It’s not rocket science: The more housing there is, the more affordable housing will be.
In cities with growing populations, the degree to which the creation of new apartment units track with the increased need for additional rental housing is the difference between soaring prices and a stable market.
D.C. has begun to prove this simple reality of supply and demand.
A report last month by real estate research firm Delta Associates indicated that D.C. rental prices dropped for the second consecutive quarter, following a rare drop in rents in the previous period. These drops were only the third decrease in rents since 2010.
District market-rate rents citywide were 1.3 percent lower on a year-to-year basis for newer Class A apartment buildings, and declined slightly less than one percent at Class B buildings. In the D.C. market, Class A buildings are typically larger apartment buildings constructed after 1991, with extensive resident amenities, while Class B buildings are generally older renovated buildings offering more limited amenity packages.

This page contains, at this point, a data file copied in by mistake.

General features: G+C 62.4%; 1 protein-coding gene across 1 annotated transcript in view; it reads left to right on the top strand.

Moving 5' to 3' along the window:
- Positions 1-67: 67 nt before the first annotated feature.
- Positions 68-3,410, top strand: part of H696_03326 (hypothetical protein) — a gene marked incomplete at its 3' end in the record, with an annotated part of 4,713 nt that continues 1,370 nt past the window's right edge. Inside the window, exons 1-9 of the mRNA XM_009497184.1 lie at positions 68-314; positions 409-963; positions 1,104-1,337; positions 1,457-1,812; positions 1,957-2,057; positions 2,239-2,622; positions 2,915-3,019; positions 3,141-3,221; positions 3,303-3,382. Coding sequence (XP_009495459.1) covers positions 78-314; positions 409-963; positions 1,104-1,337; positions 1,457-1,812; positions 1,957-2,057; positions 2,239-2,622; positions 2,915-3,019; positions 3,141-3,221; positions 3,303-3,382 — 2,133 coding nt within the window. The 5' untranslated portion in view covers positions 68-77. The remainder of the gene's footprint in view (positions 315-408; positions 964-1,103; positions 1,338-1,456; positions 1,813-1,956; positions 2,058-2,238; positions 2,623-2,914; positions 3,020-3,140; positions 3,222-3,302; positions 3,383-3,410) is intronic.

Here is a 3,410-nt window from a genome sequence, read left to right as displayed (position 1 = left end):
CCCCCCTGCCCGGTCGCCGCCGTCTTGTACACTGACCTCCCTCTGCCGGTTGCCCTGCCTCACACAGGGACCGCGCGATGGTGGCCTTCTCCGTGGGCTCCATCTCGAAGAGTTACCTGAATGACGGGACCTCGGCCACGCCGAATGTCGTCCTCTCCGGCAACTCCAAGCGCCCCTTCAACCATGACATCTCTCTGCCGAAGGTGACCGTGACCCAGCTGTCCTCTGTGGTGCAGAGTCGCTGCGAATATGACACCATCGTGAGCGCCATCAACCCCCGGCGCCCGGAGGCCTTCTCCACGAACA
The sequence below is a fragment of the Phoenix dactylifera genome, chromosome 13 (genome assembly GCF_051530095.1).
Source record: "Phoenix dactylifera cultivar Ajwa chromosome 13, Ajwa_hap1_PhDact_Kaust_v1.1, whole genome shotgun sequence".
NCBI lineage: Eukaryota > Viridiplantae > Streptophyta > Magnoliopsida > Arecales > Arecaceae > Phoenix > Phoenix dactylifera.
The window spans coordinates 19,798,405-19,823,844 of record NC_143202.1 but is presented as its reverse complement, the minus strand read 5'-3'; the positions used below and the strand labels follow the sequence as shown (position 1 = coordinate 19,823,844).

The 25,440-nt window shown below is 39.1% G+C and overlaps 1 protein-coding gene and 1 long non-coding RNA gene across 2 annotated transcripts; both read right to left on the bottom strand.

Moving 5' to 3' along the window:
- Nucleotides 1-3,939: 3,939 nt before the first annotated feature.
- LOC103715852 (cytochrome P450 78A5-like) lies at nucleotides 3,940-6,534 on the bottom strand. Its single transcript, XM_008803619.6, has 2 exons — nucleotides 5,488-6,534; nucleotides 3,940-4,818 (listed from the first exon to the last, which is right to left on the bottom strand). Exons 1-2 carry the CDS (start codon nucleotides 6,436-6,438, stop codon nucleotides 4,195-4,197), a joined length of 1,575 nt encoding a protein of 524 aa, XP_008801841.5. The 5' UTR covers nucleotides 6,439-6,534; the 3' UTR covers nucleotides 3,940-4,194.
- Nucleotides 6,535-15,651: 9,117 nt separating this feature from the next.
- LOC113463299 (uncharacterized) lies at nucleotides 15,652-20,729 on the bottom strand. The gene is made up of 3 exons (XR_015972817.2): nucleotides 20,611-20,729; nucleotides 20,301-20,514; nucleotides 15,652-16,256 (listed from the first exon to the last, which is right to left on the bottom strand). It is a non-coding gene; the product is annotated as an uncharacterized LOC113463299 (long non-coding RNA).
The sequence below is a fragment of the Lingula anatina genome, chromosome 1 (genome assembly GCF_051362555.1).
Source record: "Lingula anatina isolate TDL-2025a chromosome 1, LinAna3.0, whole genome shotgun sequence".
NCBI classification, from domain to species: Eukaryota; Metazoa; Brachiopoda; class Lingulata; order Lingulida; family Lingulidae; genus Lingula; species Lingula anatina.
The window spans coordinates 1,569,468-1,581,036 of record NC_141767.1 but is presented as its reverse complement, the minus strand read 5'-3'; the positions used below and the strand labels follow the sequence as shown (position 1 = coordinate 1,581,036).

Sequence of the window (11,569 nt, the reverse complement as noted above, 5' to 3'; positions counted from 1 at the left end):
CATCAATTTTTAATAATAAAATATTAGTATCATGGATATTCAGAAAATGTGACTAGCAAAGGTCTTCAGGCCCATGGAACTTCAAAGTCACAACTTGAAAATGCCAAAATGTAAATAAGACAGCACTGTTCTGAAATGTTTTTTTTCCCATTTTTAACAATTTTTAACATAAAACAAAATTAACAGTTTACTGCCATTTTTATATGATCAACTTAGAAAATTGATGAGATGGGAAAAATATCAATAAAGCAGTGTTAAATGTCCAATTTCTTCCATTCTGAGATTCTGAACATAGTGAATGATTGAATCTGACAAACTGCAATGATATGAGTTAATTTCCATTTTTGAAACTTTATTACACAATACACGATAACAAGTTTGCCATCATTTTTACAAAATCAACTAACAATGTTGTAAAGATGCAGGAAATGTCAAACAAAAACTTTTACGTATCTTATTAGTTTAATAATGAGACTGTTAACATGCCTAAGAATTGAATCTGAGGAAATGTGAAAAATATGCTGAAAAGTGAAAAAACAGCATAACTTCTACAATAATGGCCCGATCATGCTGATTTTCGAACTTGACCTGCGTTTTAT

This decline in average rents was the result of a record number of new apartments hitting the market in the past year, totaling more than 11,000 units. Optimism that prices will continue to drop is based on an already-planned addition of nearly 14,000 new units in the next three years.
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